For several judicial races, the Aug. 7 primary is not a primary at all but a decisive event. Different rules apply in these races. Those rules are complicated and vary between local and state levels. But basically, any judicial candidate who receives a majority of votes in this primary (ballots were mailed Wednesday) will be declared the winner of the election. With that in mind, here are The Columbian’s endorsements for judicial races:Superior Court Judge, Dept. 2: By his conduct in and out of the courtroom, Judge John Wulle’s self-inflicted wounds have rendered him unworthy of being returned by voters to the bench he has occupied for 12 years. Challenger David Gregerson offers a composed demeanor and enough experience as a judge pro tempore to earn The Columbian’s endorsement.
This newspaper has endorsed Wulle previously, but we also have reprimanded him for improper behavior at a 2006 conference in Los Angeles. His profane outburst at that conference, accompanied by an obscene gesture and multifanged slur, resulted in a censure (the strongest discipline short of suspension) by the state Commission on Judicial Conduct.
This year, Wulle is under review by the same commission for what it describes as “a pattern of discourteous, impatient and undignified behavior.” A public hearing has been rescheduled until Aug. 27, about three weeks after the decisive Aug. 7 primary.
All of this has led to a dramatic plunge in Wulle’s ratings by the Clark County Bar Association. This year’s bar poll shows a compilation of several areas, with Gregerson the favorite among 58 percent of respondents. Wulle drew only 41 percent support. By contrast, four years ago Wulle had 91 percent support. Such a stunning reversal in bar-poll opinion of a sitting judge is unprecedented in at least the past 12 years.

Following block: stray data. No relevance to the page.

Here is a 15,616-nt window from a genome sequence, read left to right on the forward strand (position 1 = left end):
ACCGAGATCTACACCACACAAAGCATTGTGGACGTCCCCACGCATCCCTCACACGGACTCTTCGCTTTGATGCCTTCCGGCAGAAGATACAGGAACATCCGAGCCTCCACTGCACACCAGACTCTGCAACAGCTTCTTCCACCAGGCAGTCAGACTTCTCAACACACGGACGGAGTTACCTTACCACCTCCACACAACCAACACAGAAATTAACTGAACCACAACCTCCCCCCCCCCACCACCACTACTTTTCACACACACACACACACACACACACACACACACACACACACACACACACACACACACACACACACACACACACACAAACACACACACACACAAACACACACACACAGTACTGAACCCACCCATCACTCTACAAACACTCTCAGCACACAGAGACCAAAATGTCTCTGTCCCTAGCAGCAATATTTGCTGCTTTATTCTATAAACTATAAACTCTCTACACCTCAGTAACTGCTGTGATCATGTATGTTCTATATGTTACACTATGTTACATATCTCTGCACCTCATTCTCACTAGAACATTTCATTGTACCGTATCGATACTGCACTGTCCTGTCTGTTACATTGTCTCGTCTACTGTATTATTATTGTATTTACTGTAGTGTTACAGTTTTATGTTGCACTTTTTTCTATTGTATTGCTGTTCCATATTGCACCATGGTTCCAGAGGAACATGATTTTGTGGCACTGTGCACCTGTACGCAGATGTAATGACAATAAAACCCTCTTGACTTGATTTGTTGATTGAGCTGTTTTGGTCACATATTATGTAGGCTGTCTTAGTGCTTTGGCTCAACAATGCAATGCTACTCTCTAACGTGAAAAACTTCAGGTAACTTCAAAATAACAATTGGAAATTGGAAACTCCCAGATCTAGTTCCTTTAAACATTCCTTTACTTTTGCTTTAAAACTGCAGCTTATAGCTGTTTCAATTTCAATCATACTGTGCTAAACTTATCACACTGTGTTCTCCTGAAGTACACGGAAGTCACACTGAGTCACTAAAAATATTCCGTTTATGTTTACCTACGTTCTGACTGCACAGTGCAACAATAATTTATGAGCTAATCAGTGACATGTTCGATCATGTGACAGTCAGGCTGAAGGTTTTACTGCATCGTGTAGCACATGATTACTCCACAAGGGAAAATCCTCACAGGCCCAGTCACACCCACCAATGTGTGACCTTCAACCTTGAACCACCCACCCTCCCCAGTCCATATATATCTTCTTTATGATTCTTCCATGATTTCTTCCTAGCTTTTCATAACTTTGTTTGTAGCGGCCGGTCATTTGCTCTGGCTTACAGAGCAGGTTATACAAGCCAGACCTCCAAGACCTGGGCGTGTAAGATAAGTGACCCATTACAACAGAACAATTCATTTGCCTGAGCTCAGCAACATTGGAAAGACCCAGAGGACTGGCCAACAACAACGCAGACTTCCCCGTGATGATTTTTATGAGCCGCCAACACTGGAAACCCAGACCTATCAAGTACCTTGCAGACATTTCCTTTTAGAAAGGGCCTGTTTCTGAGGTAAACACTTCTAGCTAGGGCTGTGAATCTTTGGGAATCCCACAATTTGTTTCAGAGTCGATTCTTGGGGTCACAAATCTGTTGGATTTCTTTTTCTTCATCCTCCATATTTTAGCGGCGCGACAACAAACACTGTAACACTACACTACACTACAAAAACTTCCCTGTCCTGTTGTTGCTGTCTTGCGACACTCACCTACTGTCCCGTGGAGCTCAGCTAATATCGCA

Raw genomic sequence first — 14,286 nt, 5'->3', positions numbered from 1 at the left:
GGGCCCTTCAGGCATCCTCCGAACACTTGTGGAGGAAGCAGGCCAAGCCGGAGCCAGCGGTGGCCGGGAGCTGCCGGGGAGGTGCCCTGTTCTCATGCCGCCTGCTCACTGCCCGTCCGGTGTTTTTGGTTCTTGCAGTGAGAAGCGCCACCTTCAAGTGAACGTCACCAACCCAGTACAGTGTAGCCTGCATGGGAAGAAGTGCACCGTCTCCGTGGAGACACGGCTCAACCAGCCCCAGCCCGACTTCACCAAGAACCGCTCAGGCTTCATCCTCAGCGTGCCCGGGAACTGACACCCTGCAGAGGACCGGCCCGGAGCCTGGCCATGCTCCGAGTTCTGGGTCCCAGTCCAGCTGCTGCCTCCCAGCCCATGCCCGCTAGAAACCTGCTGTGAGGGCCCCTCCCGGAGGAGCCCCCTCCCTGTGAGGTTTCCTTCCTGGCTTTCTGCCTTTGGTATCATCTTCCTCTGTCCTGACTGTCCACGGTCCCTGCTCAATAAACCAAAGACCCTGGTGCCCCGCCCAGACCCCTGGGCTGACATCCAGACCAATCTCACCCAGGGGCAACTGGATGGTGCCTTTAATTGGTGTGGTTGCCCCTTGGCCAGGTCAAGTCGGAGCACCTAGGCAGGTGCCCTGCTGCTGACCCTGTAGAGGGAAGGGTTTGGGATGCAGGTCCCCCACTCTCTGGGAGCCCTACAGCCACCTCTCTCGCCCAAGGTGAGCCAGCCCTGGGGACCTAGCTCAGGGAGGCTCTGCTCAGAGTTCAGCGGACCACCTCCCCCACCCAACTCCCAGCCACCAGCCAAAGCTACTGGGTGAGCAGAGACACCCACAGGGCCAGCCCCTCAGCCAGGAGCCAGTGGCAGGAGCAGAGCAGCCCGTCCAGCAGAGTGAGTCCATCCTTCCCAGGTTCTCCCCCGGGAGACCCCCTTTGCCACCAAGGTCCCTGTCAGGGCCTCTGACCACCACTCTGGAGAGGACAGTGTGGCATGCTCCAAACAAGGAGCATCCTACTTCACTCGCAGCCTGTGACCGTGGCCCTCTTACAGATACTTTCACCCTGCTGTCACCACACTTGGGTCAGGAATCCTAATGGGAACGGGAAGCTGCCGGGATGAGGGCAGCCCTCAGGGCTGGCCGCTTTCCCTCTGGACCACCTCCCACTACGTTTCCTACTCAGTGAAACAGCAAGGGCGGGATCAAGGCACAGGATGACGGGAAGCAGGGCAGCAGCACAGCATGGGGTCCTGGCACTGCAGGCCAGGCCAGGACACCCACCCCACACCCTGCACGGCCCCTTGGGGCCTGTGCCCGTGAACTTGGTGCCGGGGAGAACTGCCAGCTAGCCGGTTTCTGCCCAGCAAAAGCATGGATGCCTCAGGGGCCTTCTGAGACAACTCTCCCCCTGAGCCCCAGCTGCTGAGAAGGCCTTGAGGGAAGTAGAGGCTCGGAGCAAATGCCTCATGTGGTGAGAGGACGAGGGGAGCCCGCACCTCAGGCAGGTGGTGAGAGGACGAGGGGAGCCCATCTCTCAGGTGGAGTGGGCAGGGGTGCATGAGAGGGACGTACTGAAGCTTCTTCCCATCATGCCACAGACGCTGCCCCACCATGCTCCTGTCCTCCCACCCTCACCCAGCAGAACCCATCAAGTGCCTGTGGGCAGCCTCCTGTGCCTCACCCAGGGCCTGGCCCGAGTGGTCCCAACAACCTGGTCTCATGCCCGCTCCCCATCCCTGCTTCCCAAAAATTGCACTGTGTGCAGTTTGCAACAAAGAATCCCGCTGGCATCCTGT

Wulle’s supporters essentially will argue, “Boys will be boys. Let’s overlook these indiscretions. He knows the law.” Sorry. Judges, more so than most other elected officials, should be stellar examples in and out of the courtroom. Wulle fails this test.
Gregerson, meanwhile, is campaigning impressively, building a broad base of support and showing himself to be highly capable of replacing the ill-tempered Wulle. The incumbent has said of his courtroom outbursts: “Sorry, the street kid from New York came out.” That’s no excuse, and as Gregerson adroitly explains, “A judge’s role in the courtroom is to mitigate tension, not inflame it.”
Superior Court Judge, Dept. 8: Incumbent Diane Woolard has served admirably since 2000. Challenger Josephine Townsend presents no compelling reason to replace Woolard, who also is active in her profession with key roles on several committees. The local bar poll gave Woolard overwhelming support (87 percent) and The Columbian endorses her as the clearly superior choice.
Washington Supreme Court: Two statewide races for Supreme Court positions likely will be decided in the Aug. 7 primary, and both incumbents have earned the right to continue on the high court. Justice Steven Gonzalez was appointed to the court earlier this year by Gov. Chris Gregoire and quickly distinguished himself in such a way as to draw support from multiple sources, including both of the major gubernatorial candidates, numerous bar polls and several newspapers.
Similar accolades have been accumulated by another incumbent, Justice Susan Owens, who has served on the high court since 2000.
Neither Gonzalez nor Owens is drawing serious competition from foes who have low-key campaigns. The Columbian recommends returning Gonzalez and Owens to the Supreme Court.